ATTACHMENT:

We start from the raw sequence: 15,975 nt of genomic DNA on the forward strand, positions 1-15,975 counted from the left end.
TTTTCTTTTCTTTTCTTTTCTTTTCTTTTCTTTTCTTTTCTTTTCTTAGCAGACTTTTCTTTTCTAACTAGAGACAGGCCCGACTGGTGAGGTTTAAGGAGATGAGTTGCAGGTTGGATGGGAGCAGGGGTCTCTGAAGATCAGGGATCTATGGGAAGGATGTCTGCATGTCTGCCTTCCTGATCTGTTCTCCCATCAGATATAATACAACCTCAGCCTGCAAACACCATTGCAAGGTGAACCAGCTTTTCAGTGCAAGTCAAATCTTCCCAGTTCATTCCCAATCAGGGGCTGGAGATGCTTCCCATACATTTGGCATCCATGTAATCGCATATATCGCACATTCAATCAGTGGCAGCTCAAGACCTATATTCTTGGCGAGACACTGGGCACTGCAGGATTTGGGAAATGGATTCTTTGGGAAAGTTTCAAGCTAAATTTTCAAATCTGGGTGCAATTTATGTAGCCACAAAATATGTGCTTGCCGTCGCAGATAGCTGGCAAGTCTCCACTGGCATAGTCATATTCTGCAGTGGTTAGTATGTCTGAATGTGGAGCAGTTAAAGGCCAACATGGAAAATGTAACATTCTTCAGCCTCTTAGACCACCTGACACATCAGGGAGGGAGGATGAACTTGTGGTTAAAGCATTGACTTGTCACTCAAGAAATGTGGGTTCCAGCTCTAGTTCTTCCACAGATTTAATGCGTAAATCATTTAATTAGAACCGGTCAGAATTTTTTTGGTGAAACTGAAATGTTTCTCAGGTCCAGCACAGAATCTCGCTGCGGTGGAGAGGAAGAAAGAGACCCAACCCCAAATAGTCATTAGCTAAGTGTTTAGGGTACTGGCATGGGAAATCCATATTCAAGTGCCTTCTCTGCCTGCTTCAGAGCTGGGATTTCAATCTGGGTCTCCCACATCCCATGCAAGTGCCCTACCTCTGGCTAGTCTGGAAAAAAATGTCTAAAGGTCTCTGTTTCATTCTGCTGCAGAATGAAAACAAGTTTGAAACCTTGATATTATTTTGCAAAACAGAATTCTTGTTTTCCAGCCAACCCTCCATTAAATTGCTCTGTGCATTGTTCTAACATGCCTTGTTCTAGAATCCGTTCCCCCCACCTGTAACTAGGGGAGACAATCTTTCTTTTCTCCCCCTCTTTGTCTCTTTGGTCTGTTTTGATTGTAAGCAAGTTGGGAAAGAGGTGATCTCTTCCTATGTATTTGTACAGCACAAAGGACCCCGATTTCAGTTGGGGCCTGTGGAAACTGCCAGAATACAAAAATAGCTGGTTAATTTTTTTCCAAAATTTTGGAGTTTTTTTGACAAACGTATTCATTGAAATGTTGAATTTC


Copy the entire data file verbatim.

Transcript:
We start from the raw sequence: 15,975 nt of genomic DNA on the forward strand, positions 1-15,975 counted from the left end.
TTTTCTTTTCTTTTCTTTTCTTTTCTTTTCTTTTCTTTTCTTTTCTTAGCAGACTTTTCTTTTCTAACTAGAGACAGGCCCGACTGGTGAGGTTTAAGGAGATGAGTTGCAGGTTGGATGGGAGCAGGGGTCTCTGAAGATCAGGGATCTATGGGAAGGATGTCTGCATGTCTGCCTTCCTGATCTGTTCTCCCATCAGATATAATACAACCTCAGCCTGCAAACACCATTGCAAGGTGAACCAGCTTTTCAGTGCAAGTCAAATCTTCCCAGTTCATTCCCAATCAGGGGCTGGAGATGCTTCCCATACATTTGGCATCCATGTAATCGCATATATCGCACATTCAATCAGTGGCAGCTCAAGACCTATATTCTTGGCGAGACACTGGGCACTGCAGGATTTGGGAAATGGATTCTTTGGGAAAGTTTCAAGCTAAATTTTCAAATCTGGGTGCAATTTATGTAGCCACAAAATATGTGCTTGCCGTCGCAGATAGCTGGCAAGTCTCCACTGGCATAGTCATATTCTGCAGTGGTTAGTATGTCTGAATGTGGAGCAGTTAAAGGCCAACATGGAAAATGTAACATTCTTCAGCCTCTTAGACCACCTGACACATCAGGGAGGGAGGATGAACTTGTGGTTAAAGCATTGACTTGTCACTCAAGAAATGTGGGTTCCAGCTCTAGTTCTTCCACAGATTTAATGCGTAAATCATTTAATTAGAACCGGTCAGAATTTTTTTGGTGAAACTGAAATGTTTCTCAGGTCCAGCACAGAATCTCGCTGCGGTGGAGAGGAAGAAAGAGACCCAACCCCAAATAGTCATTAGCTAAGTGTTTAGGGTACTGGCATGGGAAATCCATATTCAAGTGCCTTCTCTGCCTGCTTCAGAGCTGGGATTTCAATCTGGGTCTCCCACATCCCATGCAAGTGCCCTACCTCTGGCTAGTCTGGAAAAAAATGTCTAAAGGTCTCTGTTTCATTCTGCTGCAGAATGAAAACAAGTTTGAAACCTTGATATTATTTTGCAAAACAGAATTCTTGTTTTCCAGCCAACCCTCCATTAAATTGCTCTGTGCATTGTTCTAACATGCCTTGTTCTAGAATCCGTTCCCCCCACCTGTAACTAGGGGAGACAATCTTTCTTTTCTCCCCCTCTTTGTCTCTTTGGTCTGTTTTGATTGTAAGCAAGTTGGGAAAGAGGTGATCTCTTCCTATGTATTTGTACAGCACAAAGGACCCCGATTTCAGTTGGGGCCTGTGGAAACTGCCAGAATACAAAAATAGCTGGTTAATTTTTTTCCAAAATTTTGGAGTTTTTTTGACAAACGTATTCATTGAAATGTTGAATTTC